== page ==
Written by / 2/17/2016 / No comments / , , , ,

THRUSTING INTO FIREFLY

Review/Writeup of the first episode of the Joss Whedon cult adored science-fiction television series FIREFLY
By now everyone in the know has seen FIREFLY and this post is just to center on the pilot episode, watched for the first time by a Cult Film Freak, who was drinking and smoking while watching Orson Welles in TOUCH OF EVIL, a killer shark in JAWS, Dustin Hoffman in STRAW DOGS and perpetually high as a kite (stuck in a tree), and thus, with only a DVD player and no cable, and worst yet, no website, had not only not been there and done that in 2002 when FIREFLY was flying high, but is now ready to watch twelve more episodes on Netflix, and a movie, to boot... But let's start out by simply, starting out already...

Picture of FIREFLY
While the special effects i.e. the spaceship Serenity and other vessels cruising space look like something from the early 1990's, it is in fact a relatively early cable series and around 2002 the budgets weren't that huge. After all, before LOST broke ground leading to high-end, cinematic-style and financially-backed BREAKING BAD, MAD MEN, AMERICAN HORROR STORY and countless others, future THE AVENGERS director Joss Whedon created an unintentional one-season science-fiction ensemble cult show that, like STAR WARS but even more literally and aesthetically a Western in outer-space, centering on a group of renegades led by CASTLE star Nathan Fillion before gaining his Marlon Brando/Russell Crowe "it doesn't matter because he's a leading man either way" weight (as he's now a household name), and his tough guy sidekick in Adam Baldwin's bodyguard/killer Jayne Cobb is a perfect fit; the latter as resilient and reliable as he is unpredictable and, basically, the type of criminal that, unlike Fillion's Captain Malcolm 'Mal' Reynolds, is not that altogether trustworthy and can be bought for the right (or rather, wrong) price...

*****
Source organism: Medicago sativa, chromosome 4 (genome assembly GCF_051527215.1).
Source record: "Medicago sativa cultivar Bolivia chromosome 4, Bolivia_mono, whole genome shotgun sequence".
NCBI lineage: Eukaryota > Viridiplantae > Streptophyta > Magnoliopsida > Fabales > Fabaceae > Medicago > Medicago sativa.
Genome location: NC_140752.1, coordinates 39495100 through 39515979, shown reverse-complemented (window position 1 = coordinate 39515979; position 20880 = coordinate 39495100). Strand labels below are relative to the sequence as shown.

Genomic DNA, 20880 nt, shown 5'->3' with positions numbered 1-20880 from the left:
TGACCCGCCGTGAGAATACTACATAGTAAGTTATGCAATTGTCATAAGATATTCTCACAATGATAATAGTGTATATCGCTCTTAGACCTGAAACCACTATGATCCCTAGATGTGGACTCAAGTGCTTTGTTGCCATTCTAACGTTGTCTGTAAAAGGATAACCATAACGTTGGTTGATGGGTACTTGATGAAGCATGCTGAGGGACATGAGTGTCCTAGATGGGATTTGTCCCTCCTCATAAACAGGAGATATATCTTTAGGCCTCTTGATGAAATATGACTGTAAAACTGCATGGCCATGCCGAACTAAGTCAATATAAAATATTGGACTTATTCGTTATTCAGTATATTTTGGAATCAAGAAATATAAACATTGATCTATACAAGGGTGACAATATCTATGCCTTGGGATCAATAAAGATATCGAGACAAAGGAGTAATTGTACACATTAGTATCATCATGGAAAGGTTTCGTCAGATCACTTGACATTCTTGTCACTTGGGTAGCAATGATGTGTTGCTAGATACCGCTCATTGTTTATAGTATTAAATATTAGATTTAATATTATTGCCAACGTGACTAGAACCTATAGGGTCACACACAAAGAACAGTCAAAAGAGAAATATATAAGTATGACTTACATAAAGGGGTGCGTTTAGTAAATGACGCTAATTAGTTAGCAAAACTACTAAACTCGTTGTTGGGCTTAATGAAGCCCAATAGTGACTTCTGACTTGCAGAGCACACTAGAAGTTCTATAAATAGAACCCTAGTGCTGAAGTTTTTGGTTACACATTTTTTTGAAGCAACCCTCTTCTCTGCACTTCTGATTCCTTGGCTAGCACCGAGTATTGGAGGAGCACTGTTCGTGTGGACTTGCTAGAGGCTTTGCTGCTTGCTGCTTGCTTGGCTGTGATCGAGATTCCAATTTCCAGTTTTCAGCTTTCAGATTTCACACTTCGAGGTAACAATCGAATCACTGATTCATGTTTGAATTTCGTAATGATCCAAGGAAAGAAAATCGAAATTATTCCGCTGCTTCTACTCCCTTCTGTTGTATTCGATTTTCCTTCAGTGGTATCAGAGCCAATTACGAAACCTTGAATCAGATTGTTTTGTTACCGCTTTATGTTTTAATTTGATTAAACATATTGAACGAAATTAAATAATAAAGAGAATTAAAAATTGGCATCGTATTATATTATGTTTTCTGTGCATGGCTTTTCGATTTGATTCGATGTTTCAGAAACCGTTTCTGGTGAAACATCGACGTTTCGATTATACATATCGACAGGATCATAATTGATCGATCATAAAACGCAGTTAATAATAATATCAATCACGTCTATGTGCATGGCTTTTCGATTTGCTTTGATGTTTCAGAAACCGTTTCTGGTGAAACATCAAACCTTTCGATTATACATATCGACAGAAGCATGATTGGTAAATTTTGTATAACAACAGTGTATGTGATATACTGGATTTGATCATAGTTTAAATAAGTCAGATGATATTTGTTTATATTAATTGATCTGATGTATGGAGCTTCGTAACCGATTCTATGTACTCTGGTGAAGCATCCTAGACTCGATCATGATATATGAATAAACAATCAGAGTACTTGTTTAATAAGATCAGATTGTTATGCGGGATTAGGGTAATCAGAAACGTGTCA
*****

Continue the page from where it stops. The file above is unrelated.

Adam Baldwin
And you can say that Baldwin's character wouldn't have a prayer keeping in line, or remaining alive in general, if it weren't for the strong, stalwart and logical lead of Reynolds, who, as the show begins, is either already in charge of or just meeting-up with the crew and passengers (mixing a group of travelers along with stolen items), his band of eclectic renegades, from a royal slut to a strange young doctor, seeming like a futuristic Norman Bates whose ALIEN universe-type sister seems worth protecting for harboring mysterious powers, thus putting the ship and crew in more jeopardy than they're in already; the vessel perpetually dogged by agents (the same bastards who left the, at that time, literal soldier Fillion for dead in the wartime prologue?) and, at this point, also on their tail is an unseen-interior spaceship full of man-eating nightmarishly formidable creatures of some kind, described by pilot Alan Tudyk as Hoban 'Wash' Washburne in a gloriously terrifying fashion by the actor who can successfully play serious and comedy in the same breath, and, years earlier, as an intrepid geek who found an ancient hammer in a cavern, made the Bill Bixby/Lou Ferrigno INCREDIBLE HULK television movie introducing Thor seem miraculously genuine, and downright entertaining: not an easy feat.

Space Cowboys
And so, beside the spaceships seeming like they're existing in a universe had XENA or HERCULES crossed far, far away into an interstellar future-world; the sweetest, arguably cutest and youngest girl on the ships creepy crush on preacher Shepard Book, played by ancient BARNEY MILLER uptight token-black Ron Glass; the music sounds a bit too much like Stephen King's mini-series THE STAND, not a bad thing but... it just really does; most of the crew resembling a collage of supermodels and a few more very minor flaws, the pilot episode is one of the most creative, best written pulpy star-thriller/chillers ever... on the small or big screen as, while using expository dialogue that, while it could have been extremely convoluted, stretches along with the entire plot so that, by the end, you'll feel these people are your old friends, traveling the stars for pirate-action fast-cash: from a villainous Mos Eisley type scum-town to an actual planet that resembles the Wild West; the latter where our characters fit like a dusty glove. Meanwhile, the episode's bad guy is a monotone agent who, when "taken out forever" by the intrepid yet ambiguous Fillion, shows us our man in charge not only knows everything going on around him, but, unlike rather cautious leading men on other cable serials, before or after, doesn't mess around and will kill when, not if, he has to.

RATING: ****
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